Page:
Middle Earth: Shadow of War - Stripped
Updated: Mar 27
Monolith Productions Middle Earth: Shadow of War hit the shelves this September followed by a whole lot of excitement from gamers happy see a sequel to Shadow of Mordor. Unfortunately the game’s release was clouded with bad reviews due to a microtransaction system that really didn’t impact the game a whole lot. Eager to delve into the world of Orc branding madness I stepped into the game immediately. Shadow of War is like a fat speedball of Heroin, immediately it’s amazing and you feel great. After the excitement fades you’re left with a feeling of wanting, wanting what you had at the beginning. But because it’s not an actual drug, Shadow of War just leaves you with that empty feeling.
In this review we’ll be going over what I thought this game did well, and what it really came short on.
The combat is just a more refined version from Shadow of Mordor, you’ve got the same basics but with a few more specialty things you can do through the talents tree. It’s fun, it’s quick, it’s immersive. I loved the combat of Mordor, and I still love the combat in War. From using the glaive to slice open a half moon of enemies around you to chaining 6 stealth kills through wraith form you can usually approach most situations how you want.
Make sure that you like the combat of this game, because it is the game. If you played Shadow of Mordor and didn’t like how Talion handled while fighting orcs, you’re going to have a real bad time in Shadow of War.
The Story & Pacing
Shadow of War’s story is an upgrade in several ways. The game gives you a few more characters at a time to care about. You’ve got the Gondorians, Shelob, Golem, Bruz, Ratbag, and others. It’s still eerily similar to Shadow of Mordor but I felt the story was a little more cohesive and interesting this time around.
Shelob’s memory fragments give a little more insight into Sauron and make the open world scavenger hunts a little more bearable.
The story’s pacing is fairly decent but it’s gated by a whole lot of missions that feel like repeats. After you get through the first half of the game the second starts to drag on. You start to feel as though you’ve done all this same stuff before. It moves from being exciting to find the Gondorian treasures, Shelob fragments, and recreating Celebrimbor’s past feats to being a drag. You never want to see another one again.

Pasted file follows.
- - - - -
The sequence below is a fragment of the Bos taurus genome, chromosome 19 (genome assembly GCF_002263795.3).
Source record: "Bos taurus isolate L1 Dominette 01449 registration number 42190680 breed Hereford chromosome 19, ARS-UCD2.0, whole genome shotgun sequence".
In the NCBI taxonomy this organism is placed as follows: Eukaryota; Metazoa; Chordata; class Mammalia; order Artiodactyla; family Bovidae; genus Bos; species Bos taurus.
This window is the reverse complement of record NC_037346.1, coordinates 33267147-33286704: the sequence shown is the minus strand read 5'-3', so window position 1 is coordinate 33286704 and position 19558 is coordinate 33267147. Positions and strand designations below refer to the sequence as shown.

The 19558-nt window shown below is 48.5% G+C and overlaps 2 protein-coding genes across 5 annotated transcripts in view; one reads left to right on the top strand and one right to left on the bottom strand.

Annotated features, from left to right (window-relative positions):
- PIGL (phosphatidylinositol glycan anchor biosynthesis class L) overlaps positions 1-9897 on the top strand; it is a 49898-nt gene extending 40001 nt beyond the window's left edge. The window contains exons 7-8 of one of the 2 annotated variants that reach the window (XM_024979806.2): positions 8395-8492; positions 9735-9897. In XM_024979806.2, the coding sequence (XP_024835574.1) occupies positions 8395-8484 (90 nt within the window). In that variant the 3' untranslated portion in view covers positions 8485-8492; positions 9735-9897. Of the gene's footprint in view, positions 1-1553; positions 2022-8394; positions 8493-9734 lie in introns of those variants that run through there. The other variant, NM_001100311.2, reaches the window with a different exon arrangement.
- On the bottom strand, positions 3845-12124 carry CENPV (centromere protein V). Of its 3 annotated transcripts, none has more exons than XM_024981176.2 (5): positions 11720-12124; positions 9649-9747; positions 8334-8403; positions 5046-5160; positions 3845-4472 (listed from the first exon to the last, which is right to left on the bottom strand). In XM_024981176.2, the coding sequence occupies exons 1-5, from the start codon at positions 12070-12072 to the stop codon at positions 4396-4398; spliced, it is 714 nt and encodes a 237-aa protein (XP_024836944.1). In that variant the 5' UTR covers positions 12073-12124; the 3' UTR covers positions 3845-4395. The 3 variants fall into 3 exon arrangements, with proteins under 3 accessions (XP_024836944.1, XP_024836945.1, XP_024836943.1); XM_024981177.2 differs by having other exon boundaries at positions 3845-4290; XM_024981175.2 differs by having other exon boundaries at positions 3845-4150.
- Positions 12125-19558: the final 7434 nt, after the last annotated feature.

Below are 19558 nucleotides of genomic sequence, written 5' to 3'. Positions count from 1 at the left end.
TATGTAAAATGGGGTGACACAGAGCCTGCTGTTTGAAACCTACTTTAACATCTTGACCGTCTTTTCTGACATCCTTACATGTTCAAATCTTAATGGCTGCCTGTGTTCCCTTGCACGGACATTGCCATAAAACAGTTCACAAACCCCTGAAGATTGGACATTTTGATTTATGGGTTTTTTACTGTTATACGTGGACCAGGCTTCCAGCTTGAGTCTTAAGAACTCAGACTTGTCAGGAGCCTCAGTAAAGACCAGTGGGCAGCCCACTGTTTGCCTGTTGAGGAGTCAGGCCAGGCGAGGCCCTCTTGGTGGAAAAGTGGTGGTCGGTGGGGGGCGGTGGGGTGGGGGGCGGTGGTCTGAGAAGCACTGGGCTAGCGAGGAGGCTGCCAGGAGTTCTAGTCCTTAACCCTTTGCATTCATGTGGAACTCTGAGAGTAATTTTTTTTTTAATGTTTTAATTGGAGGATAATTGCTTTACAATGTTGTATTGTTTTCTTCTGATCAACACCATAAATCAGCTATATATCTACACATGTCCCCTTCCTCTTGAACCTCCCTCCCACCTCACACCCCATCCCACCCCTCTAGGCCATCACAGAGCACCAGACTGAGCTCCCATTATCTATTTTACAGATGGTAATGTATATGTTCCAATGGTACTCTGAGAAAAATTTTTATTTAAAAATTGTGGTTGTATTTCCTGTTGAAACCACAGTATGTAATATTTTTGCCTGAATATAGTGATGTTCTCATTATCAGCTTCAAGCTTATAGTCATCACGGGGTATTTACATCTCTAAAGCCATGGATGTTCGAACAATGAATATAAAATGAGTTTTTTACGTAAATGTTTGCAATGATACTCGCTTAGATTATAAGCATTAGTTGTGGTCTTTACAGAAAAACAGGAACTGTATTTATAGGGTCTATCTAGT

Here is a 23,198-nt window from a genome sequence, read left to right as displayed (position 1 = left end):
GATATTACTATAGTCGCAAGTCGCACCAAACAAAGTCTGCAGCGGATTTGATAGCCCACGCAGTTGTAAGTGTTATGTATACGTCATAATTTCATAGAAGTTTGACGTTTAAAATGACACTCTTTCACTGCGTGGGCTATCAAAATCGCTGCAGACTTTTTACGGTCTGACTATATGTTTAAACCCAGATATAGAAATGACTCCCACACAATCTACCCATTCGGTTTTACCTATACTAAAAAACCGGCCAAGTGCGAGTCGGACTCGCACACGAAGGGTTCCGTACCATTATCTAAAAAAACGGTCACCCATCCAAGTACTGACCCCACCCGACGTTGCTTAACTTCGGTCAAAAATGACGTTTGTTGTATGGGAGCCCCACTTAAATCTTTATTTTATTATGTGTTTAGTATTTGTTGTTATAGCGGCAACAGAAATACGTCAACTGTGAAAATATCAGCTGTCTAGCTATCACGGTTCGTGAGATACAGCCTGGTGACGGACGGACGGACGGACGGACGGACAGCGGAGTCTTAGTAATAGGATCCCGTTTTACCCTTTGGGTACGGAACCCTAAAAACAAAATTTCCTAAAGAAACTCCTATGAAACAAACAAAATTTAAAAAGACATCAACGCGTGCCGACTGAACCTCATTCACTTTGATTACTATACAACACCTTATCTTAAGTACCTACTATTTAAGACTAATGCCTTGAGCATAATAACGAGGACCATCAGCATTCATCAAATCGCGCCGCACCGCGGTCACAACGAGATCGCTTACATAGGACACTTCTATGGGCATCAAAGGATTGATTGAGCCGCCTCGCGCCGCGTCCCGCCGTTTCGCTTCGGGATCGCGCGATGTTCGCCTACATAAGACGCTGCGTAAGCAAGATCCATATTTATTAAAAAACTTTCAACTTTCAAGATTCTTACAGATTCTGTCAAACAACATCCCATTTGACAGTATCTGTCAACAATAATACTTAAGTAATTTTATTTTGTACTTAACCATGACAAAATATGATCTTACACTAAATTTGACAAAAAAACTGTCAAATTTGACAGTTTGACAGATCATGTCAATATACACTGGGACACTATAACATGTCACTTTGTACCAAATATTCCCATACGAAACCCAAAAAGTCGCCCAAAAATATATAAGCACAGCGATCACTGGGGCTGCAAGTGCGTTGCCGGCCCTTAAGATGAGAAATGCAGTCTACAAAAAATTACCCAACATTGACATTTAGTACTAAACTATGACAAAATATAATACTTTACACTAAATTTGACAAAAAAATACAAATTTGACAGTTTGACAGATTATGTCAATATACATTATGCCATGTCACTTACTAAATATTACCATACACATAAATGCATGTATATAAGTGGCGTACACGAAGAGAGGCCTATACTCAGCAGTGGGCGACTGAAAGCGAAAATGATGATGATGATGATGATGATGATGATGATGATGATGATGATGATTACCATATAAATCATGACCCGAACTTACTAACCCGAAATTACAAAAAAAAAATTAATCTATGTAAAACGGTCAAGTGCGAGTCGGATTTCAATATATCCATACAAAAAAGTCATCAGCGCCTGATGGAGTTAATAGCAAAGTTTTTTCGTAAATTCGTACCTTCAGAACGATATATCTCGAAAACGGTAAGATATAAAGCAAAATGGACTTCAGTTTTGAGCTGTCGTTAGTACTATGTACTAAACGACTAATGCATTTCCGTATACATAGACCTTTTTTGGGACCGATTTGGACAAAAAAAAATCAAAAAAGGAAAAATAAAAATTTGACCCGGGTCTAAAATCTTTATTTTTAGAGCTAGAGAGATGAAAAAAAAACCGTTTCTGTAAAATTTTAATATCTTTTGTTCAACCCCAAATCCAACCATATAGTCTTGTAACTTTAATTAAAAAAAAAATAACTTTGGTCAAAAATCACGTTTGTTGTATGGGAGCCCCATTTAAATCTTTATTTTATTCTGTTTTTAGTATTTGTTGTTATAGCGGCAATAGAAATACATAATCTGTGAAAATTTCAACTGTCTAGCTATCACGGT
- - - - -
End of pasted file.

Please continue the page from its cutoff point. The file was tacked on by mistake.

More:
The number of strongholds is high enough that you start to get annoyed having to brand more Uruks and start another Orc coup. The Orc’s intro scenes start to become annoying and you just end up wanting to put the game down for a while. It took me a long time to actually finish this game because I couldn’t do it all in one sitting. I needed to take a break with other games before I came back to smash through the remaining strongholds and story missions. The game really could have worked on some variety to keep the whole process a little more interesting. The games replay value takes a major hit, because I can’t see myself coming back to play this game in a long time.
The game really does have great visuals, some of the landscapes are beautiful, some of them are horrifying. The Uruks are all disgusting and horrifying, taking what Mordor did and adding onto it. The faces and armor of the Uruks brings a lot of life to the game. It’s all rendered in quite a bit of detail, which can be seen in the closeups.
Talion and the Gondorians all look great, the level of detail in their facial expressions is quite a bit better than the previous installment. Cutscenes with Shelob and Sauron are beautiful, if there’s one thing this game did completely right, it’s the visuals. I was never disappointed in them.
The microtransactions that were a large deal initially never seemed to be a large problem. The game was easily played without them, I never once bought one and didn’t really think about it as I was playing. Getting a few epic and legendary orcs won’t help you to the extent you think it will. Normal Uruks will still crush Epic and Legendary ones if the matchup is right.
If you want to spend money on more Uruks you can, and that option is there, but it’s not going to be a huge pay to win advantage and I would advise you to just ignore that feature and only buy the chests with the in game currency. You’ll do just fine.
All in all the game was fun, but fell short in too many ways. It gets repetitive and boring once you make that halfway point. And if the game requires you to take a break to regain interest I think that there are definitely improvements that need to be made.
That said, if they just varied up the missions a little more that problem would be gone. The visuals and story are well crafted, the combat is fun, and the Uruks are famously disgusting.
Even with the boredom factor I still thought it was a good game, one that would be a great pick up if it goes on a decent sale.
BNG gives this Shadow of War a: